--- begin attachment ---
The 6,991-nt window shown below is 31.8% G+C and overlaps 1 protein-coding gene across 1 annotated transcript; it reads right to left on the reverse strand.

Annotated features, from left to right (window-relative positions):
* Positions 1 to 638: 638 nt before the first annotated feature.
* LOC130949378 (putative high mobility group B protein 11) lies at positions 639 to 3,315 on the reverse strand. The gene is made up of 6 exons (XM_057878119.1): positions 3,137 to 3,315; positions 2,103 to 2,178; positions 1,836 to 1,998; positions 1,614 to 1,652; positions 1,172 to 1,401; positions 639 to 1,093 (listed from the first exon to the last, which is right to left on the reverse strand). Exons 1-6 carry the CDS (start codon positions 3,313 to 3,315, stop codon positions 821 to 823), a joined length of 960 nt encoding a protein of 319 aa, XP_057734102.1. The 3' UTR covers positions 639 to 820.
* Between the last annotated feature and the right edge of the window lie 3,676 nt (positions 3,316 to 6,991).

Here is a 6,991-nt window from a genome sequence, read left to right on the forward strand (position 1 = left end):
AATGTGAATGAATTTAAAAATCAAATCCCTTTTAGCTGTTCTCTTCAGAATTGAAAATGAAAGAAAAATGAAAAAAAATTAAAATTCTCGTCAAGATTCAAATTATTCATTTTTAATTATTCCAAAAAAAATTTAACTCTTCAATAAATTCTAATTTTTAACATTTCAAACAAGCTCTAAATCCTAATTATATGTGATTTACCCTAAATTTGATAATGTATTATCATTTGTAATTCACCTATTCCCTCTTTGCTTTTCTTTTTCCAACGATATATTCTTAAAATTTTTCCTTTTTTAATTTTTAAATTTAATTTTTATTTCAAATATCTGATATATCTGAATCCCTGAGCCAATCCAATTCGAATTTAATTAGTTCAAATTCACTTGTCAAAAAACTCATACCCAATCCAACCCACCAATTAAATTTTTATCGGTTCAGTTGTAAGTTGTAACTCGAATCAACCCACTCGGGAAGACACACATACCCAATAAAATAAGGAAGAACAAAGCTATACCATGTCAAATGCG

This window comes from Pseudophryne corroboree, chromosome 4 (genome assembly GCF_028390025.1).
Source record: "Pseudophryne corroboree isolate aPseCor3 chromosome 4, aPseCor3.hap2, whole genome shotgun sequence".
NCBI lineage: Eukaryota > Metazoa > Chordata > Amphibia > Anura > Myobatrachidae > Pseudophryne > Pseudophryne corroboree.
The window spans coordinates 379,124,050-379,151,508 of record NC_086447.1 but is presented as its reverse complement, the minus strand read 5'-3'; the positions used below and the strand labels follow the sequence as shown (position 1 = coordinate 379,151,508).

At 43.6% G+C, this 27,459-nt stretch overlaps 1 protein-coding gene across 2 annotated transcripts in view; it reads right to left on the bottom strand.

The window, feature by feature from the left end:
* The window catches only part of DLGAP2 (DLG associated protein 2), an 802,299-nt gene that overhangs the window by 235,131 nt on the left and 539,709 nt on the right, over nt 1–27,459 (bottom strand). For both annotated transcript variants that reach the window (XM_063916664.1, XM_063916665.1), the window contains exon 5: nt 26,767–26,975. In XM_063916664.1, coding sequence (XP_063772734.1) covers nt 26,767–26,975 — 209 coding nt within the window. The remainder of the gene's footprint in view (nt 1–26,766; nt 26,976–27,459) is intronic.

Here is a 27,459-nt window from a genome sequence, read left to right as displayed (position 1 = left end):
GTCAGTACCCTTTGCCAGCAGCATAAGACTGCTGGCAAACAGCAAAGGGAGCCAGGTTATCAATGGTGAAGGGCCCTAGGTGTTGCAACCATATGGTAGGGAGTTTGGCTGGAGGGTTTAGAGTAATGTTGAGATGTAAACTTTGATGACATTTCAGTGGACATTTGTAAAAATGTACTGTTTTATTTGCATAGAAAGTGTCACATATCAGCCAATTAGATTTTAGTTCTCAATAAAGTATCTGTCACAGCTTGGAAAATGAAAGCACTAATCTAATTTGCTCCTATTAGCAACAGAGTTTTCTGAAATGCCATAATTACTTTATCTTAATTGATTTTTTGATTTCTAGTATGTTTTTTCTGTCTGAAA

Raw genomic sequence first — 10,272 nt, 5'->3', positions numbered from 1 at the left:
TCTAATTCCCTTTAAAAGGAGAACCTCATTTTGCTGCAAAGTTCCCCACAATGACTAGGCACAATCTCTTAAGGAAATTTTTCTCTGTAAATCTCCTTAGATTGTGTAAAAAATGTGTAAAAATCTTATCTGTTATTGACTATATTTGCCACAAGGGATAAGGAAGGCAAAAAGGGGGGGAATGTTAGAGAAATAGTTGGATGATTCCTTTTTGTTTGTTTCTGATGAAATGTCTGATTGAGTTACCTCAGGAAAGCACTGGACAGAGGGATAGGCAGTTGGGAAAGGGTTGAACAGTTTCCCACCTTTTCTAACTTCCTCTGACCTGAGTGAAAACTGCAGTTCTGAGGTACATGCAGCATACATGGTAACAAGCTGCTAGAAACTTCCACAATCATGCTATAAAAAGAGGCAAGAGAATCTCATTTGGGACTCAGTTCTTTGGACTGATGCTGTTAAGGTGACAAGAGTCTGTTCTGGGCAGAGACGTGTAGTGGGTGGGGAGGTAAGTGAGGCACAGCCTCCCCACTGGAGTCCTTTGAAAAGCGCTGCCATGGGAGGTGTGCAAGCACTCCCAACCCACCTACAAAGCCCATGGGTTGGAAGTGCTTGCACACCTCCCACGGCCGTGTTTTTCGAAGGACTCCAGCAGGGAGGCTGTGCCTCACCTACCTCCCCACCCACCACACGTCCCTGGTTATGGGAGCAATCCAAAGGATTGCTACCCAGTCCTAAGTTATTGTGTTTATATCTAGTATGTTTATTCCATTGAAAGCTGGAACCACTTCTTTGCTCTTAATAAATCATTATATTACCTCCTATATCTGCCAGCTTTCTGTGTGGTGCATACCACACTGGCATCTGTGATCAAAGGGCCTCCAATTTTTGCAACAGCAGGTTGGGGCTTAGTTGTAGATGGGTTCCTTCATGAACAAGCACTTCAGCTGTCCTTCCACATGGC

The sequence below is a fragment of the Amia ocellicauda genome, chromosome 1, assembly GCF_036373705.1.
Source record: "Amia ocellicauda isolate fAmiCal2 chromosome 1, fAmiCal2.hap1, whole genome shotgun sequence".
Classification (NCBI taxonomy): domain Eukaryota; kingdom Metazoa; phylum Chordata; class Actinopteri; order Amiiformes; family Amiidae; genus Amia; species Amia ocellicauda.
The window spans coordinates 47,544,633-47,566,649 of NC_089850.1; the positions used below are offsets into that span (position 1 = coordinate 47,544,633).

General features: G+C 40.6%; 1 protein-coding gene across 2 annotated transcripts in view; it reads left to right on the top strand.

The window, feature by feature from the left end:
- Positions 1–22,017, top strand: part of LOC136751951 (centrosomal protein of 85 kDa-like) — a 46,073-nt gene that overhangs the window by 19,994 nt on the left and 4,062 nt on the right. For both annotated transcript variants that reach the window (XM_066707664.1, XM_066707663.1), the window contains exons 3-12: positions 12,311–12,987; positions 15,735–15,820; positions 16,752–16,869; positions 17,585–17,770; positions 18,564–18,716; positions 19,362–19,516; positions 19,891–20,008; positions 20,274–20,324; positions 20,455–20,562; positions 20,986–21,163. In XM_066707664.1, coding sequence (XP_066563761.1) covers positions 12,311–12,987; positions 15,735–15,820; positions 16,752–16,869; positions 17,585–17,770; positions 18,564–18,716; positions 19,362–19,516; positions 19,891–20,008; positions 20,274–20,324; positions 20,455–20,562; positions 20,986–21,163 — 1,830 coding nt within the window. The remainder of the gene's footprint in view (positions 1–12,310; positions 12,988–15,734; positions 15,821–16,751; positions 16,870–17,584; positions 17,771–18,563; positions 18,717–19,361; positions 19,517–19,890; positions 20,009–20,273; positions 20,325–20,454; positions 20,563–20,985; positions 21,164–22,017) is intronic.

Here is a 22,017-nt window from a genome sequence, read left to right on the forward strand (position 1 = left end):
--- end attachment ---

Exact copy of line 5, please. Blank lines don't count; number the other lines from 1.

* Between the last annotated feature and the right edge of the window lie 3,676 nt (positions 3,316 to 6,991).